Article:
Prof.Chip Ross HomePage Welcome Graphic
Name, Title, Address, email

My pages are an introduction to what I do at Bates, with information on fractals, bifurcation and orbit diagrams, Julia sets and more. Also, check out my galleries of fractals, people, pipe organs, flowers, and other interests.
Years listed in red are an indication of the relative newness of the subpages. Newest pages are the bifurcation pages (here at the top) and flowers (scroll down to the bottom).

We'll begin with a note about Bifurcation and Orbit diagrams. Plots of these two diagrams for the family of functions fc(x) = x2 + c appear below. The shadowy curves sweeping up and down through both diagrams are called "Q-curves"; we'll say more about them in a moment.

Bifurcation Diagram Orbit Diagram (NOT Bifurcation Diagram) Q-curves

The orbit diagram of the middle picture will probably look familiar. At each value of c on the horizontal axis, it shows how the orbit of 0 behaves after many iterations and in doing so, shows where fc has attracting cycles and suggests where fc behaves chaotically. This image has appeared in countless books and webpages, and indeed ``has become the most important icon of chaos theory''PJS.

The bifurcation diagram in the left-hand picture may not be so familiar. It shows the locations of all attracting and repelling cycles of fc (up to period 8 in this figure).

Clicking on either picture brings up a page with information about both diagrams, [2004] and the bifurcation diagram in particular, including the algorithm used to draw it. Pictures of bifurcation and orbit diagrams for other functions such as the logistic map and sin(cx) are included.

Now, please be careful! The names I am using for these two diagrams are also used by authors such as Devaney, Strogatz, Peitgen/Jürgens/Saupe , but there are many books, articles, and webpages where the orbit diagram is called ``the bifurcation diagram'', and that which we call the ``bifurcation diagram'' is not discussed. One can also find places where bifurcation diagrams are discussed, but then computer-drawn orbit diagrams are used in the illustrations without any mention of the difference(!). However, I have been unable to find any other sources of detailed, computer-drawn bifurcation diagrams. Our images show that computers can draw excellent pictures of both diagrams, and both are repleat with fascinating features.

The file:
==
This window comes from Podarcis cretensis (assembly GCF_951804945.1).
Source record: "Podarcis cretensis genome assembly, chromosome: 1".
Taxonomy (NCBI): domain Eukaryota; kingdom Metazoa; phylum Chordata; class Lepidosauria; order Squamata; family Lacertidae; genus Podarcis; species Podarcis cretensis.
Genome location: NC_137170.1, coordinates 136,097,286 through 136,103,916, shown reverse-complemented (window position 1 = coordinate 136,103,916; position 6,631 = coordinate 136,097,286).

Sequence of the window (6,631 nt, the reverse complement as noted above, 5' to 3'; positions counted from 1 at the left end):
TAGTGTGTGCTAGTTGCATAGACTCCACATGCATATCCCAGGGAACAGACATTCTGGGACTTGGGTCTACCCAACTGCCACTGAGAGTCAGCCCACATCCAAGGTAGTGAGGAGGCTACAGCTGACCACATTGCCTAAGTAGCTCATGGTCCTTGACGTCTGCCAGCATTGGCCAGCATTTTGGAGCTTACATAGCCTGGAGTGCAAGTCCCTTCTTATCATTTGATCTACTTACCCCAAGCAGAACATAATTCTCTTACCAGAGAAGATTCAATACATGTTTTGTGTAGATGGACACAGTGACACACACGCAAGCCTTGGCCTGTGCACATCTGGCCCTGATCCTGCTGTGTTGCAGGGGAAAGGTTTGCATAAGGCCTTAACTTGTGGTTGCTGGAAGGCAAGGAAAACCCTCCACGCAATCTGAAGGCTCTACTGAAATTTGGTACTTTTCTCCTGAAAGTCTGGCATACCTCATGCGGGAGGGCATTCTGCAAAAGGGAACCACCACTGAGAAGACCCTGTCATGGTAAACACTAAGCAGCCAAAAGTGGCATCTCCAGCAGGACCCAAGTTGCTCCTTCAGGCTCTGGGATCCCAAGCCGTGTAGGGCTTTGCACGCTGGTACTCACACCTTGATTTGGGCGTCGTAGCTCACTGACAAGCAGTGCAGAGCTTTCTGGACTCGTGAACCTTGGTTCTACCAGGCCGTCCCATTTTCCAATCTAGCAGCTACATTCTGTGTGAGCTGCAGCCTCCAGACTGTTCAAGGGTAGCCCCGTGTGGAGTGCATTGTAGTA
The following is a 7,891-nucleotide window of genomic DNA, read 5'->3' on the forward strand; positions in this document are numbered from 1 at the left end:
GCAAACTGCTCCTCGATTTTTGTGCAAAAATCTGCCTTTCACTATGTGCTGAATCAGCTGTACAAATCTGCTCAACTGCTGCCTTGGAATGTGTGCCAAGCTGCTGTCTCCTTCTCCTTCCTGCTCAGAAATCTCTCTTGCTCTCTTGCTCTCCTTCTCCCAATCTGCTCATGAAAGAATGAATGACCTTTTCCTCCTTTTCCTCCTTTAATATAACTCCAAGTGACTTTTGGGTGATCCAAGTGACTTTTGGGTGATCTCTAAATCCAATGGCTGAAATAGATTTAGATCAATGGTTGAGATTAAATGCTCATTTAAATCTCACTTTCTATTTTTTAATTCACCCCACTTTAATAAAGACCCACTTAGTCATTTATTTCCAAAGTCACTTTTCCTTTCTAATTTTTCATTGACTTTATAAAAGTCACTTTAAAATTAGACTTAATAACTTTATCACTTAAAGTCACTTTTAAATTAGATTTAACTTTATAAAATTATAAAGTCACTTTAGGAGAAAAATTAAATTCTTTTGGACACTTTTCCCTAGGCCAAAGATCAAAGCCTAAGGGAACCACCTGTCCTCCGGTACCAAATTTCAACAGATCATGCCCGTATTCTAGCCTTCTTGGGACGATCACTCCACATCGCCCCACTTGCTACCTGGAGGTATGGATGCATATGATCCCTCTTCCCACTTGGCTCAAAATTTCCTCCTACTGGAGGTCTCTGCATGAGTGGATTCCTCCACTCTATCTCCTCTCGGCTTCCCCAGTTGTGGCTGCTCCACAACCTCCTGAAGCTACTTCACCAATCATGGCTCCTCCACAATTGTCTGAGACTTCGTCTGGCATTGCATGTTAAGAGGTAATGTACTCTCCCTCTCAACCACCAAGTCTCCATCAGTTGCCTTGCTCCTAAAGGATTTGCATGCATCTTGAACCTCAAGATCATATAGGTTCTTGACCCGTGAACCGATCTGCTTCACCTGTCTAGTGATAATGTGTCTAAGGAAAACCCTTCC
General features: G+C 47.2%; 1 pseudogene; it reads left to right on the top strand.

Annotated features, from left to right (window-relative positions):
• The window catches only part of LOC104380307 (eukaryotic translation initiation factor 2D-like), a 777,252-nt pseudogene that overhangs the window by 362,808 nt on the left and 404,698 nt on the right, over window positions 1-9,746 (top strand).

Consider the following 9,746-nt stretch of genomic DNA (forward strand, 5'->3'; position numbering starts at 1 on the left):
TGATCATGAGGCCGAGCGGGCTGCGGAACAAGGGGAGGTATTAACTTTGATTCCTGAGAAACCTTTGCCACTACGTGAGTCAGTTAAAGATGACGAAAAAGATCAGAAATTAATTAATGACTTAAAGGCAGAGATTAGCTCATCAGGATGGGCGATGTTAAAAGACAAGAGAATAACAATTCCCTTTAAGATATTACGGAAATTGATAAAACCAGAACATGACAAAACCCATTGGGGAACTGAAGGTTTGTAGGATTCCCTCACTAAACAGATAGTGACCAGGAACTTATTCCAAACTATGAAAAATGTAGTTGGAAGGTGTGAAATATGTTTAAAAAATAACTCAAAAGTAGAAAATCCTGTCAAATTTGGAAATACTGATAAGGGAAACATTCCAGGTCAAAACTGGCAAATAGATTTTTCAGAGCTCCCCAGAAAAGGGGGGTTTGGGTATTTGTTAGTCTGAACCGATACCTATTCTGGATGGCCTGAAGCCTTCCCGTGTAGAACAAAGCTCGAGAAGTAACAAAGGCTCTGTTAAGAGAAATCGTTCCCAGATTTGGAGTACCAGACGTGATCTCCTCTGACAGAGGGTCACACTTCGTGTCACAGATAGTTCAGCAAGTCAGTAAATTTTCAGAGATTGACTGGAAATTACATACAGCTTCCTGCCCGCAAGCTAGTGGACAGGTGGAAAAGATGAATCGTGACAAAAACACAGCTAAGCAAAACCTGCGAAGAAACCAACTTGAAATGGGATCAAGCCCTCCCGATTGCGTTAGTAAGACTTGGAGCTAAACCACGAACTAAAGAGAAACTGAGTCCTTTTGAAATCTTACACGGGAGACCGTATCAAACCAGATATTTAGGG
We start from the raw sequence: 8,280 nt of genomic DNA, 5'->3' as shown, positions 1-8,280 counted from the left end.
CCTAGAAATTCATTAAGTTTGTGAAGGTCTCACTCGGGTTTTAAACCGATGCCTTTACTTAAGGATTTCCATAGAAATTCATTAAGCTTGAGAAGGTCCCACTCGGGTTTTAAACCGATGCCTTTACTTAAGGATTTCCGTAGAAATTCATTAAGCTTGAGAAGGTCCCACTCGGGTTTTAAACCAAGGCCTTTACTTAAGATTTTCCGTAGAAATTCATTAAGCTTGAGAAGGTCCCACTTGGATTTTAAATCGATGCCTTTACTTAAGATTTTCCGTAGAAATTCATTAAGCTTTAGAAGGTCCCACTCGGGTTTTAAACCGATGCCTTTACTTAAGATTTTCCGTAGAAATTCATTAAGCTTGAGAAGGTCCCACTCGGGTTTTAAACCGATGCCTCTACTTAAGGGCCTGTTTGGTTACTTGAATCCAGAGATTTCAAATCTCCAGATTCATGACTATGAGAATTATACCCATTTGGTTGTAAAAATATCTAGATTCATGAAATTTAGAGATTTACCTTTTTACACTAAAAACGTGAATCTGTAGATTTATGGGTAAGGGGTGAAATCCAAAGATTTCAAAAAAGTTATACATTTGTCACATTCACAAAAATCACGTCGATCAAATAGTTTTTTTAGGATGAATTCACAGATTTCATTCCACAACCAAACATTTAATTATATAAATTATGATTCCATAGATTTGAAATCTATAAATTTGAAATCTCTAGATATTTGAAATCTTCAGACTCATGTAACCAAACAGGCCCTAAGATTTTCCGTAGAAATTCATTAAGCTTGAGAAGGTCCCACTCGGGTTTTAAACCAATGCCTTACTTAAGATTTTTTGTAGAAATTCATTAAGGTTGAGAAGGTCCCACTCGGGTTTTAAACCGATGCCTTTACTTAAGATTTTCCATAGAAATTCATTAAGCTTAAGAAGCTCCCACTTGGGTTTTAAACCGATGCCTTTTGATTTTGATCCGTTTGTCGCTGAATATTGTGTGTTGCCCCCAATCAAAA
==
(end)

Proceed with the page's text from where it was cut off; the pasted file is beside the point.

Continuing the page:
One such feature shared by the two diagrams is the illusion of shadowy polynomial curves - Q-curves - sweeping up and down as you look left-to-right across either diagram. These curves are not implicitly drawn in either diagram, and in fact appear as illusions in the two diagrams for nearly opposite reasons. The Q-curves interact with the explicitly drawn curves of the bifurcation diagram in a beautiful way, and this interact is the subject of an article we've called "The Shadow-Curves of the Orbit Diagram Permeate the Bifurcation Diagram, Too" (Download a PDF copy). This paper appeared in the September 2009 issue of the International Journal of Bifurcation and Chaos.

Click here for a quick, illustrated introduction to this interaction.

It's Here! The preliminary version 0.00 of my Windows program OrbitsXP is ready to download; visit the download page. Please try it and report any problems and/or suggestions to me at Try It! [2005]
Here is an illustrated description [2005] of some of the capabilites of OrbitsXP, which is used to produce the newer pictures on this website.
College Mathematics JournalCover My coauthor Jody Sorensen and I were pleased to see our article "Will the Real Bifurcation Diagram Please Stand Up!" appear as the cover article in the January, 2000 issue of The College Mathematics Journal. It is in this article in which the similarities and differences between the orbit diagram and the equally beautiful bifurcation diagram are discussed, and the algorithm for drawing the bifurcation diagram is detailed. Download a PDF copy

In August of 2001, Jody and I were honored to be chosen to receive the Mathematical Association of America's George Pólya Award for this article! Visit the MAA website for more information about its awards.

Click here [2001] to visit my CMJ supplements page, for more information about and illustrations of the orbit and bifurcation diagrams, download my DOS program "orbits.exe", and get html help files for "orbits".

Visit this page [2001] for information and pictures about fractals. Julia sets, the Mandelbrot set, an animated 3D rendering of the Lorenz Attractor, cauliflower, and Pipe Organ!? examples can all be found here. (Note: scroll down further for the High Street Organ Page)
Check out my fractal gallery for various images of the Mandelbrot set and some Julia sets, colored in various useful ways. [1997 but still pertinent] ( Index )
Since 1991 I have served as organist for High Street Congregational Church, in Auburn, Maine. Our organ is a Skinner pipe organ, and it sounds wonderful in the reverberant sanctuary. Visit this page [2009] for a little history of the organ, the stop list, and some interesting pictures, including the internal pipework, a visit to a much bigger organ, and more!
Pictures of our family's pets, including Bailey the dog and the "destroyer" parakeets can be found here. [2004]
Some pictures of me with my students [2004] .
One of my favorite hobbies is taking pictures of flowers. Here is a gallery of some of my pictures [2007] . I hope you enjoy them.

Unless otherwise noted, all photographs and diagrams throughout this web site were made by me, Chip Ross - with the general exception of pictures in which I appear! All images by me © 2007. Please contact me if you would like to use them for whatever reason.

© 2011 by Chip Ross
Associate Professor of Mathematics
Bates College
Lewiston, ME 04240
email: (note: the first letter is an "s"!) sross sross sross sross NOT cross! NOT cross! NOT cross! For technical reasons beyond my control!